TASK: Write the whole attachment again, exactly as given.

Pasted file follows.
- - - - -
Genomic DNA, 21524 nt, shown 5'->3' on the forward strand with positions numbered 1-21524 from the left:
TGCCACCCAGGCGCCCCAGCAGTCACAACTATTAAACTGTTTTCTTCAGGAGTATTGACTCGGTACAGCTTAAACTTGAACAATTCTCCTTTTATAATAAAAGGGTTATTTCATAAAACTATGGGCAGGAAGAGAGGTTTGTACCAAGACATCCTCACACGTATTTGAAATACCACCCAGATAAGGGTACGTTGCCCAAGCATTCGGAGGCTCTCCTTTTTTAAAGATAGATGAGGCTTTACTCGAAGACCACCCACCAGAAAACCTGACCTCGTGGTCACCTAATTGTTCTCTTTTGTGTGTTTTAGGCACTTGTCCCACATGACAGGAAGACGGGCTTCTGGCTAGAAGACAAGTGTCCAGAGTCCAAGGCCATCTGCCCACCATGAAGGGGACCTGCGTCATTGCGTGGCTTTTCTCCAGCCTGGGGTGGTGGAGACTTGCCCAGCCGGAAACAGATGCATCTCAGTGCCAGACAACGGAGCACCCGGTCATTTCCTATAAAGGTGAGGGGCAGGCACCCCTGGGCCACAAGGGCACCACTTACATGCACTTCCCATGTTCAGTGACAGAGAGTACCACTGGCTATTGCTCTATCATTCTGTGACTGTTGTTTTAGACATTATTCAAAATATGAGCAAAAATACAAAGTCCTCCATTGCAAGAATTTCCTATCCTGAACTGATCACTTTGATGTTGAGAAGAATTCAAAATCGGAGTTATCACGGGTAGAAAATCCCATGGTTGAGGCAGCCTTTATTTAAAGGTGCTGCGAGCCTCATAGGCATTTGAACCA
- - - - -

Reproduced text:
Genomic DNA, 21524 nt, shown 5'->3' on the forward strand with positions numbered 1-21524 from the left:
TGCCACCCAGGCGCCCCAGCAGTCACAACTATTAAACTGTTTTCTTCAGGAGTATTGACTCGGTACAGCTTAAACTTGAACAATTCTCCTTTTATAATAAAAGGGTTATTTCATAAAACTATGGGCAGGAAGAGAGGTTTGTACCAAGACATCCTCACACGTATTTGAAATACCACCCAGATAAGGGTACGTTGCCCAAGCATTCGGAGGCTCTCCTTTTTTAAAGATAGATGAGGCTTTACTCGAAGACCACCCACCAGAAAACCTGACCTCGTGGTCACCTAATTGTTCTCTTTTGTGTGTTTTAGGCACTTGTCCCACATGACAGGAAGACGGGCTTCTGGCTAGAAGACAAGTGTCCAGAGTCCAAGGCCATCTGCCCACCATGAAGGGGACCTGCGTCATTGCGTGGCTTTTCTCCAGCCTGGGGTGGTGGAGACTTGCCCAGCCGGAAACAGATGCATCTCAGTGCCAGACAACGGAGCACCCGGTCATTTCCTATAAAGGTGAGGGGCAGGCACCCCTGGGCCACAAGGGCACCACTTACATGCACTTCCCATGTTCAGTGACAGAGAGTACCACTGGCTATTGCTCTATCATTCTGTGACTGTTGTTTTAGACATTATTCAAAATATGAGCAAAAATACAAAGTCCTCCATTGCAAGAATTTCCTATCCTGAACTGATCACTTTGATGTTGAGAAGAATTCAAAATCGGAGTTATCACGGGTAGAAAATCCCATGGTTGAGGCAGCCTTTATTTAAAGGTGCTGCGAGCCTCATAGGCATTTGAACCA